Cécile McLorin Salvant's "Mélusine," Part 2: The Vinyl Edition
The best living jazz singer's new French album sounds better still on LP
In March, I wrote a rave review of Cécile McLorin Salvant’s "Mélusine", her second release on Nonesuch and the most unusual album that she (or any other singer on a major label) has ever produced: a series of songs adapted to a 14th-century fairy tale about a half-woman/half-dragon and the revenge she wreaks on a man who looks where he shouldn’t. Some of the songs were written centuries ago; others were Broadway showtunes, vaudeville ditties, or Salvant originals. All are gorgeously arranged and gorgeously sung, most of them in French. (Salvant grew up in a bilingual household.) The CD was also very well recorded, most of it on analog tape. I noted in my review that a vinyl LP was scheduled to come out in May and that I would write a brief follow-up when it did.
That day has arrived. Hence this dispatch.
For more on the music, here’s a link to my original review. As for the comparative sonics of CD vs. LP, you might not be surprised, the LP sounds better but not by a whole lot. On the simpler tracks, those with just vocal and one other instrument (say, piano or hand-held percussion), the difference is slight: the LP supplies a little more detail, dimension, and air. On those where more players enter the soundstage, the difference is more dramatic. For instance, on the CD, when the 2nd track, “La Route Enchantee,” breaks into a samba, the drumkit is a flat mass; the basic beat is prominent, but the rest is recessed. On the LP, you hear all the kit’s elements distinctly and equally; you catch all the polyrhythms; it’s livelier, more danceable. Throughout, on the CD, the bass goes a bit deeper, but it’s also a bit boomy; on the LP, it’s deep enough, and you hear, much more clearly, the volume of the wood and the variations of pizzicato. On the tracks where Wheedie Braimah slaps the djembe, you hear a fuller range of tonal colors and dynamic shadings.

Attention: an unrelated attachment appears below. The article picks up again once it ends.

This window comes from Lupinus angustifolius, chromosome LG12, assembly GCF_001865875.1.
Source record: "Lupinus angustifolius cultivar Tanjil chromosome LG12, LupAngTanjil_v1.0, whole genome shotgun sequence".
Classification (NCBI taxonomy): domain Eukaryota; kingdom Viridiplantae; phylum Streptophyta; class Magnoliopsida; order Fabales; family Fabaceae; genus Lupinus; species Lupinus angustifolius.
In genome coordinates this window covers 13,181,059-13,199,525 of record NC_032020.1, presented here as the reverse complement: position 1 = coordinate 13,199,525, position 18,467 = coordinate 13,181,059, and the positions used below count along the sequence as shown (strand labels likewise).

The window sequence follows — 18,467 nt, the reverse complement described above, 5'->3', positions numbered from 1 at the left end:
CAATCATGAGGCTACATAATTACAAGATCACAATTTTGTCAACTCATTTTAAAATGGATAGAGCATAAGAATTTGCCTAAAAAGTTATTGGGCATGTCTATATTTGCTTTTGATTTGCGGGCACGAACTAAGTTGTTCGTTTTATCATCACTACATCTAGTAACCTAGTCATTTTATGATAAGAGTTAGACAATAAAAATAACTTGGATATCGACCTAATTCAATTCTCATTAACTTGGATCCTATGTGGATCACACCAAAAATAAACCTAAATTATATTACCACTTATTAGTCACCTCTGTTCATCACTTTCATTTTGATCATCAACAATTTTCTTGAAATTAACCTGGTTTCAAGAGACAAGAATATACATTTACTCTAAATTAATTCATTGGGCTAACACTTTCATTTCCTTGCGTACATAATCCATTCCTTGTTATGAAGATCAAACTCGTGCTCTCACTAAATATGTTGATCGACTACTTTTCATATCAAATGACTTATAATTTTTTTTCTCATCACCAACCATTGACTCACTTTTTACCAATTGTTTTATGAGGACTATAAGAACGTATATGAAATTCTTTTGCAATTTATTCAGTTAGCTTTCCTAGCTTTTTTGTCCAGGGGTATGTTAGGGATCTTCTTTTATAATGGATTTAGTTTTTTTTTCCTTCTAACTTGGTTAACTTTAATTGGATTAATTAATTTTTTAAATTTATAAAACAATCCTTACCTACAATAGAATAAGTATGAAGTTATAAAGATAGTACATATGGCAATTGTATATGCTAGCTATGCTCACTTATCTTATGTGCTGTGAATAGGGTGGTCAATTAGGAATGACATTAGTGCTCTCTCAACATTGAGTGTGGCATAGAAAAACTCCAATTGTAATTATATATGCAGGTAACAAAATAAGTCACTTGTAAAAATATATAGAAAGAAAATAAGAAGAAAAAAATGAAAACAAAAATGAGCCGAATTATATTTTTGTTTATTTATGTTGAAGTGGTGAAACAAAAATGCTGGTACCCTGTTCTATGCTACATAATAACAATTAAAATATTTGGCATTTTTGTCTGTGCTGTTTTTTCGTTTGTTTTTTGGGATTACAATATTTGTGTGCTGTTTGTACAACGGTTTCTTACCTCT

Again, the differences aren’t night from day. I rated the CD 9 for sound, and I stand by that. But the LP holds enough of an edge to warrant a 10.
A note about the format. According to John Davis, most of the tracks--the ones he or Andy Taub engineered--were recorded in analog. Davis then transferred them to digital files, for easier editing. Then he mixed all the tracks in analog. Then they were mastered at 96/24 digital both for the CD and the LP. (So how would SPARS classify that: ADADA?
Finally, there is one problem with the LP packaging: unlike the CD, it does not contain a lyric sheet or booklet. I’m not sure why. I doubt that most vinyl-philes are fluent in French; true, some of them may care about only sound quality, not so much what a singer is saying, but I suspect many care about both. In any case, good news: you can download the lyrics on genius.com and follow along. Better news: Salvant has created her own deluxe booklet, with French lyrics, authoritative translations, and original artwork. It's available on her website